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Kay Lynn January 10, 2011 at 7:57 pm

NW Journey, you have to expect the unplanned. We have a leak in the drain of our upstairs balcony and are waiting to hear from the HOA if it’s their responsbility or ours. I sure hope it’s not ours!

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Andrea January 10, 2011 at 3:09 pm

I always lumped savings as savings – nice to have a different tag for how it should be applied.

I liked this article so much I stumbled it!

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Sandy @ yesiamcheap January 10, 2011 at 3:36 pm

Gosh, I’m trying to squeeze $250 a month into any kind of savings before I can even begin to think about allocating them for specific things.

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Moneycone January 10, 2011 at 4:24 pm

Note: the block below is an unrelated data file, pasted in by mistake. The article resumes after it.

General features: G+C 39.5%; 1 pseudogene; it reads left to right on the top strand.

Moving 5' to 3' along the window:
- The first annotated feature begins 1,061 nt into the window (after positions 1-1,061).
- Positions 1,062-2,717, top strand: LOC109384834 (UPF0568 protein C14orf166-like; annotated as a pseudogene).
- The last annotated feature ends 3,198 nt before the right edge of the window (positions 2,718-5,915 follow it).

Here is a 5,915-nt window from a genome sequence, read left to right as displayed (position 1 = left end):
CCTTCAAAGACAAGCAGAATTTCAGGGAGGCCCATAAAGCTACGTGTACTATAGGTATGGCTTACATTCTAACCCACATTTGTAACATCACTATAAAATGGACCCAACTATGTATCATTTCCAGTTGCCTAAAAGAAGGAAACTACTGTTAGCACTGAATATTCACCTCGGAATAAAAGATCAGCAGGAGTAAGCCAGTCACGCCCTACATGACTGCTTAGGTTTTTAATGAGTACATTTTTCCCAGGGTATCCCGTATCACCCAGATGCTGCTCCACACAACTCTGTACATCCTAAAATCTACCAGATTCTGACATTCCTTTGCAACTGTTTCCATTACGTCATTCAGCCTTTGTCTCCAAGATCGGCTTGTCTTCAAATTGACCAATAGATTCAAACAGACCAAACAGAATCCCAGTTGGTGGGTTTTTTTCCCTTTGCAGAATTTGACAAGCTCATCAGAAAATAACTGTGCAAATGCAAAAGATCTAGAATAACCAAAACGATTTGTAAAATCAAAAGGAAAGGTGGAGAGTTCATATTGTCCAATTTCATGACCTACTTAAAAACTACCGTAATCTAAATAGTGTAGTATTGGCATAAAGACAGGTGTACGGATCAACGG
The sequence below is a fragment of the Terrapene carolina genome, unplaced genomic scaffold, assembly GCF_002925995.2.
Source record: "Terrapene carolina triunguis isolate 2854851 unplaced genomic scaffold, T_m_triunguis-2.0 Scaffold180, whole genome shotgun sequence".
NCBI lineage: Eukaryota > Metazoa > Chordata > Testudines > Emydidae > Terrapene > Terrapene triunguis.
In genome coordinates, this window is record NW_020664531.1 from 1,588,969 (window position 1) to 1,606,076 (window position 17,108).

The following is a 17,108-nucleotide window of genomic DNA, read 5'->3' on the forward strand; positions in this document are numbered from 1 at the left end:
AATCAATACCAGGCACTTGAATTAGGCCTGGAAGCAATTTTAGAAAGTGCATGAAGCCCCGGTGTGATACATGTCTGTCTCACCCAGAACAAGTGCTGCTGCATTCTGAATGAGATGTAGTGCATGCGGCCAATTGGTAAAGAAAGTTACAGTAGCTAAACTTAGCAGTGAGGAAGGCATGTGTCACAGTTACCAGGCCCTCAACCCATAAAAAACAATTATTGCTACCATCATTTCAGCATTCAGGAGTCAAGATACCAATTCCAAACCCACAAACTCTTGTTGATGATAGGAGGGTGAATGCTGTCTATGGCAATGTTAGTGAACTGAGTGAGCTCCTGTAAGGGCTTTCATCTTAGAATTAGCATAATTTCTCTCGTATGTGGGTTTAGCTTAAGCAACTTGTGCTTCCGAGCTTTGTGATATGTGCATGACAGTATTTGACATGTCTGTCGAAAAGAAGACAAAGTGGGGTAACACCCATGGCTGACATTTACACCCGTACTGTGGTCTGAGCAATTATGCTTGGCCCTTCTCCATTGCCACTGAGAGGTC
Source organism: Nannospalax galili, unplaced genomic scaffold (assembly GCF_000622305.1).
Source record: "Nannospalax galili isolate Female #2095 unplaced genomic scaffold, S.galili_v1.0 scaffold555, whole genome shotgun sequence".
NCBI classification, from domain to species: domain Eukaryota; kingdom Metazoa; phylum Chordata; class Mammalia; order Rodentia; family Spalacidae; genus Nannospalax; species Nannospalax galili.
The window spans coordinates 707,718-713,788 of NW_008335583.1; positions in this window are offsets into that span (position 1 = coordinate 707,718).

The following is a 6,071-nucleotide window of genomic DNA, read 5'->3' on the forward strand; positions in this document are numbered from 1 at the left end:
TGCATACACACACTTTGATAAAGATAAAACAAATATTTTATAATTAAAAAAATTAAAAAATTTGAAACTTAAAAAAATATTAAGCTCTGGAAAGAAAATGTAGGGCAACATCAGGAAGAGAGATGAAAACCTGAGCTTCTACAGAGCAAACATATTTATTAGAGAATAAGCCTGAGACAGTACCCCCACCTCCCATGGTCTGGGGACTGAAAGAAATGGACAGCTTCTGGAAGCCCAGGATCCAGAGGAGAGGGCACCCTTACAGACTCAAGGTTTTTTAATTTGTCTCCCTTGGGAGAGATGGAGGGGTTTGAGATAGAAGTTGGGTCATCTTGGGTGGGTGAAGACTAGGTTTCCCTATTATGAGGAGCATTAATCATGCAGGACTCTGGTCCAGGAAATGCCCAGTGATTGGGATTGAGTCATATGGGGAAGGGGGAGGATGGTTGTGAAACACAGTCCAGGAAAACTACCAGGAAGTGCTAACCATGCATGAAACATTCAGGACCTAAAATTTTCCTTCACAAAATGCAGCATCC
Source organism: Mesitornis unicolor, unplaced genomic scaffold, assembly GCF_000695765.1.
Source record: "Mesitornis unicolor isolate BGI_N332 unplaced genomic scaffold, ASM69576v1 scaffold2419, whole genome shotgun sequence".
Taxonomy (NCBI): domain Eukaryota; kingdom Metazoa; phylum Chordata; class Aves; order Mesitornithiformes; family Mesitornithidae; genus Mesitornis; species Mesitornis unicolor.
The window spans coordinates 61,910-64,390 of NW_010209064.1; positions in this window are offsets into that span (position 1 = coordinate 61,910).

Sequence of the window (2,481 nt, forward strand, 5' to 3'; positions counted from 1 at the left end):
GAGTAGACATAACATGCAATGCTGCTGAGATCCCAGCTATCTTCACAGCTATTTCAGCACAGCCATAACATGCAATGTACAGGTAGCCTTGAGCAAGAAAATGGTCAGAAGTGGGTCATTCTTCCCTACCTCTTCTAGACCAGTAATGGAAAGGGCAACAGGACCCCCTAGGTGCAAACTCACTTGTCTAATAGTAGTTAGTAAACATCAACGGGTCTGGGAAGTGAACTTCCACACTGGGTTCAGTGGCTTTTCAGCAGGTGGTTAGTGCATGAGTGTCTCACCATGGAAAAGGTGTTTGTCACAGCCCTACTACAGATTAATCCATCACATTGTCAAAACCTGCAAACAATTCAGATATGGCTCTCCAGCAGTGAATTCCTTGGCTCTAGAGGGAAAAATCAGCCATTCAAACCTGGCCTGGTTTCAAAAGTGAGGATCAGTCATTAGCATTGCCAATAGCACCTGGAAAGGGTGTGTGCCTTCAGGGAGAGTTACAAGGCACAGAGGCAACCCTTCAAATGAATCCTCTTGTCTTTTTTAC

Put your savings on an automatic mode – move a certain percentage out of your pay into a savings account just like a 401K.

Importance of emergency funds cannot be stressed enough.

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Buck January 10, 2011 at 9:32 pm

I thought of savings as savings, too. Or big, big events like buying a house, weddings, having kids, etc. Going to work on breaking out my sinking fund and emergency funds. Thanks. 🙂

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Kay Lynn January 14, 2011 at 5:03 am

Buck, I keep my emergency fund separate from my sinking funds and use a spreadsheet to track what categories are funded and the amounts for the sinking funds account.